Well, we are now the proud owners of a trampoline, albeit one that is 12 ft. diameter, so I doubt you'll find me doing a lot of back flips on there any time soon. It HAS been fun teaching the kids games we used to play on there when I was a gymnast and watching them assemble it and enjoy it. Getting up there and letting loose wasn't nearly as scary as I thought it might be and only required a few hours of heat and ice to recover. Totes worth it.


On Trying - Day 17

We ventured to a new restaurant for date night, something we are fairly religious about, party because we understand the importance of couple-time, but also because we really dig each other. We've been trying more places outside of our usuals comfort zone, which has been fun. We're always up for exploring, even in our own neighborhood. I tried a great gin cocktail with fresh egg white (don't worry, I lived) and we had fun chatting with the owner as we ate appetizers from the bar menu. Might keep the name of the place a secret for a bit longer, though. With the Christmas Shopping Season upon us, I'm not sure I want to crowd downtown any more than is necessary. It's nice to have a corner that's still got a parking space!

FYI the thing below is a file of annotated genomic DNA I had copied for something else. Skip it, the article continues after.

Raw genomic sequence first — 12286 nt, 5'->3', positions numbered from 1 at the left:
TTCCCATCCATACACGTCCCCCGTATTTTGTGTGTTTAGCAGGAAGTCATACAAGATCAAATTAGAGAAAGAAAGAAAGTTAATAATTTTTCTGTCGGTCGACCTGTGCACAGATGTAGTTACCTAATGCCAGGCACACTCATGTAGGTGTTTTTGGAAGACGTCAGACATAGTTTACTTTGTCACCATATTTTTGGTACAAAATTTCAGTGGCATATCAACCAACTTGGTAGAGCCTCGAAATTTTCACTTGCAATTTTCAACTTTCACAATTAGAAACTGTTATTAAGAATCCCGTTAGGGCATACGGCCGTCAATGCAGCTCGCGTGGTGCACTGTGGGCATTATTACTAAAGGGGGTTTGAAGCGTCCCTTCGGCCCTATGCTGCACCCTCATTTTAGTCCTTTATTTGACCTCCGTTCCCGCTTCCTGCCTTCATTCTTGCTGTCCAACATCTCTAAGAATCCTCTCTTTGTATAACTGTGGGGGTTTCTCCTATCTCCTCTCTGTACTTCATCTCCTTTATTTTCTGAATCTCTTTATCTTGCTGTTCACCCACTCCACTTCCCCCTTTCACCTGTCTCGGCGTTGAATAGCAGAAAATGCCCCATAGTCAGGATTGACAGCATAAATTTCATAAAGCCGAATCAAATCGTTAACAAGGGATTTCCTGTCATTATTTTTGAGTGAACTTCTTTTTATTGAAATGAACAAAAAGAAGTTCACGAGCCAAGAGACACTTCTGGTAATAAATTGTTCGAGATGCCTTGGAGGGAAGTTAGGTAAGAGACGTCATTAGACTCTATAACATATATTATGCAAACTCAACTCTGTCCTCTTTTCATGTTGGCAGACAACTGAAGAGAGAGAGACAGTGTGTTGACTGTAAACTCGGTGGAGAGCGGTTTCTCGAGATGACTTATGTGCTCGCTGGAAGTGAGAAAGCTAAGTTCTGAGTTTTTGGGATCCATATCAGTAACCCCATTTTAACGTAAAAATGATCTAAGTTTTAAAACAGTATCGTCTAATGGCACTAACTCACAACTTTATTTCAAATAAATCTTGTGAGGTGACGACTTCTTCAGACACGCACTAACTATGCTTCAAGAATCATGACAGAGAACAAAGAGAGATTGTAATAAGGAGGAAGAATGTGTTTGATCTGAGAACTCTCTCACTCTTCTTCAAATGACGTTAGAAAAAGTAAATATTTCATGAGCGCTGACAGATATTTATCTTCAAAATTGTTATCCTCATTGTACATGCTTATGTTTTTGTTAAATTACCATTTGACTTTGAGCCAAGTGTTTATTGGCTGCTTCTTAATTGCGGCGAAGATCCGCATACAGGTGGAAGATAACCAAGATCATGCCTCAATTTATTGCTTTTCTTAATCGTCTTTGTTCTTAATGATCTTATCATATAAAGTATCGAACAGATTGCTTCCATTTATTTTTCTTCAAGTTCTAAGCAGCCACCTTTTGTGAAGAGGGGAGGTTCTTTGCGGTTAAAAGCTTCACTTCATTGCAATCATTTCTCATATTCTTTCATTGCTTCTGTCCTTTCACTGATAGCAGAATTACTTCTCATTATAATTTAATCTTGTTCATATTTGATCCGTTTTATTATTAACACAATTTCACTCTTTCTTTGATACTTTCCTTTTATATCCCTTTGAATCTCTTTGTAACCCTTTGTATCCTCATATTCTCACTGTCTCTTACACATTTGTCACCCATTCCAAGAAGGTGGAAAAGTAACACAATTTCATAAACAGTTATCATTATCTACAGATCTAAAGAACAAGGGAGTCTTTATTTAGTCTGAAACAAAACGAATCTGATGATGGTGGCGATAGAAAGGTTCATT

Date night. #bettertogether

On Speaking - Day 18